The most innovative designs make us wonder how we ever lived without them. They welcome us into the future with bold, new ideas that are user-centric and forward-thinking.
Consider how we ever managed to drive without cup-holders for so long or how wondrous it is to sit in chairs with ergo dynamic back-support and made from environmentally-sustainable materials.
These so-called “out-of-the-box” ideas are the trademark of innovators and women like Helen Dryden, one of America’s most prolific illustrators, creators and industrial designers of the twentieth century. Her influence spanned three different industries and, in many ways, turned expectations for women upside down.
But success did not happen overnight. It came from hard work, foresight and intellectual genius. She mapped an unusual and unique career path as a self-taught, Baltimore-born artist (1882-1972) who moved to New York in 1909. Hoping to create fashion illustrations for Vogue magazine, she wanted to make her mark in the world beyond the affluence of her family circumstances.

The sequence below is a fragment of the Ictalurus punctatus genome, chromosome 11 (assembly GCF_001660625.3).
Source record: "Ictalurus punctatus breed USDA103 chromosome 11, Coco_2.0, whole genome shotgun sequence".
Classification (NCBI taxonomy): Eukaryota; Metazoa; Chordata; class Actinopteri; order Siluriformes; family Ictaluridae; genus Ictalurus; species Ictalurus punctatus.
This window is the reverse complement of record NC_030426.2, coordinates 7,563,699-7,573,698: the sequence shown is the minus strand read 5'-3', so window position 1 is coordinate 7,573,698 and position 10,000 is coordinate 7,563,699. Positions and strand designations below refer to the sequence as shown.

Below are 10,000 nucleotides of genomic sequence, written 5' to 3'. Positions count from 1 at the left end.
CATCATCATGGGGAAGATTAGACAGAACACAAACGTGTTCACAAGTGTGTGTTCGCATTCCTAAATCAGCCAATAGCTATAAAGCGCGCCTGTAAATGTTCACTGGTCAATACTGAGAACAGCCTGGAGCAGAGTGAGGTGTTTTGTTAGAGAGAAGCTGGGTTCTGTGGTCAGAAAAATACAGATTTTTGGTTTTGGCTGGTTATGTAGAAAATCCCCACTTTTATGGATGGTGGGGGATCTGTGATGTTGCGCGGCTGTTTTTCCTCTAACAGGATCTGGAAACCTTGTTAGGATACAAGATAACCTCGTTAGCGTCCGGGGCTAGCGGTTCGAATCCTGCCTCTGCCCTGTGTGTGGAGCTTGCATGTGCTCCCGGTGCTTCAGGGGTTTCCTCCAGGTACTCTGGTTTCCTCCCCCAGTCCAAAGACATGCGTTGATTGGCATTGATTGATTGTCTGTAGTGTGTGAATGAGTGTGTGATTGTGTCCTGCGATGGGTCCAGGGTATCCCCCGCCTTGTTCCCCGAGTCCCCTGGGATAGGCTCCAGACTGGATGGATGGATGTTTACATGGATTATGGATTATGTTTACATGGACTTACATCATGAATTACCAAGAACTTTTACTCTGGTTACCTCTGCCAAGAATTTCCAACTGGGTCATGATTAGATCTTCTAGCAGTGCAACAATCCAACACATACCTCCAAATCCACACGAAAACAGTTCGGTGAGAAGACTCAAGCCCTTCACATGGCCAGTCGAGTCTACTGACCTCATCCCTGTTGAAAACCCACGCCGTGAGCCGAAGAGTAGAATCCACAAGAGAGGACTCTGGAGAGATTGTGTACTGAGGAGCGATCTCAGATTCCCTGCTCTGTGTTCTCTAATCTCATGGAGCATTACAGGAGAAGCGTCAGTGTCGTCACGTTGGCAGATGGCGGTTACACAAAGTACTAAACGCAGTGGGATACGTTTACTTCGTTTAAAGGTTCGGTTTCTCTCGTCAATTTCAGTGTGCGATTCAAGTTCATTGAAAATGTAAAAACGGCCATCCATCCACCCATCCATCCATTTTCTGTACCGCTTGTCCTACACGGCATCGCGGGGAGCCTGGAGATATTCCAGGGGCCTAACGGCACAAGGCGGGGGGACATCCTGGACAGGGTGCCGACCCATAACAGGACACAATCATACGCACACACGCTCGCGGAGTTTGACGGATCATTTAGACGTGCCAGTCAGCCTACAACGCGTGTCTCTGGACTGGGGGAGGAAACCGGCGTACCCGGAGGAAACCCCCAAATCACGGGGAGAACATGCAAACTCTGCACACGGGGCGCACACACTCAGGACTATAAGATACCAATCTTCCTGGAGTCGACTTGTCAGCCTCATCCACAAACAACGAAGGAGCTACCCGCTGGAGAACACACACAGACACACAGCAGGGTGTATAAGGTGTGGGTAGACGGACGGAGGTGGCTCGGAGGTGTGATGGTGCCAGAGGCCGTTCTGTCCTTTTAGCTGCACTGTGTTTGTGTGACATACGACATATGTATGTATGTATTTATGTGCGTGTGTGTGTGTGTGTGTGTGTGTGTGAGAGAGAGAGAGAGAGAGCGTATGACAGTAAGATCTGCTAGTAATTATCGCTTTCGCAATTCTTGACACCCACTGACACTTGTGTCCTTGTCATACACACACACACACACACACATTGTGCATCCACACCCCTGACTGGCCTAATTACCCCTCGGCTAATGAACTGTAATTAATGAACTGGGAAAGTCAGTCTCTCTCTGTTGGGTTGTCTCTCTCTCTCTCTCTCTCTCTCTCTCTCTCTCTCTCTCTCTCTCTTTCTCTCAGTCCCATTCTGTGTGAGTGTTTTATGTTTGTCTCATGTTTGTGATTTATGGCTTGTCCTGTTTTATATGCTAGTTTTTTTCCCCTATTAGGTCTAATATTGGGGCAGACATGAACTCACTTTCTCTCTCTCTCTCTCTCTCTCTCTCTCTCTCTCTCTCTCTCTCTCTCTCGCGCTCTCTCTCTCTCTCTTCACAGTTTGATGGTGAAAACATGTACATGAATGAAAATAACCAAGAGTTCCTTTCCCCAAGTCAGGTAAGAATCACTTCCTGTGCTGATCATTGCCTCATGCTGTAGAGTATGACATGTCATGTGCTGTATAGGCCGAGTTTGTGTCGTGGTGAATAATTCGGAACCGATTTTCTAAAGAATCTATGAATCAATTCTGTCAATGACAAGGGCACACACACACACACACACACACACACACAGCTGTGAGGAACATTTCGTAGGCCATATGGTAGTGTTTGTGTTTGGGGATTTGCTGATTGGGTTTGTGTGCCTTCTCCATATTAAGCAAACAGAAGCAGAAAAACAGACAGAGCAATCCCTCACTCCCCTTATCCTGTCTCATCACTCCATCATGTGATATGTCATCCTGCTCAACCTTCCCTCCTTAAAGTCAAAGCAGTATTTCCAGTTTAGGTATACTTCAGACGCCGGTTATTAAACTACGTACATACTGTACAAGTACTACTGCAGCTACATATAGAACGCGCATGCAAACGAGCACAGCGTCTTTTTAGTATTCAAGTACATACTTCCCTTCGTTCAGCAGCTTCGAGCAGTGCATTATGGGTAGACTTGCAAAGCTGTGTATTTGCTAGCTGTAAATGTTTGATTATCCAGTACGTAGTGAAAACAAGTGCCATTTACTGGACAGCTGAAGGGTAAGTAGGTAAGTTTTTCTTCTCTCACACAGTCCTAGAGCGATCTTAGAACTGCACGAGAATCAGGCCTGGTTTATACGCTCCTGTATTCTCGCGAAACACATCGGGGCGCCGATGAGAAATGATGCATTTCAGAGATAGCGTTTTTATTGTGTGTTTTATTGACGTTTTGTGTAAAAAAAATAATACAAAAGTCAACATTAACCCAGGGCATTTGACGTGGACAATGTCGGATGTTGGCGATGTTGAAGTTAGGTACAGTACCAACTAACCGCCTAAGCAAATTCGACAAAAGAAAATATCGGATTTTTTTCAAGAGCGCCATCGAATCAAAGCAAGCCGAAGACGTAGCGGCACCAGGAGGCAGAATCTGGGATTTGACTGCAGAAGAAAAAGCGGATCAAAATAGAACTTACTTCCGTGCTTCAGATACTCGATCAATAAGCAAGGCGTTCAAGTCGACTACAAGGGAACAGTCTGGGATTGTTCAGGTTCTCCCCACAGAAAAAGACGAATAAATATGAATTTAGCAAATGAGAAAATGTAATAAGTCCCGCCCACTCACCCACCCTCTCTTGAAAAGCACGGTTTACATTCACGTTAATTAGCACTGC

Initially, Vogue rejected her art nouveau and art decor design submissions, criticizing her unconventional style. When Conde Nast purchased Vogue a year later, Dryden’s drawings were discovered buried in the archives.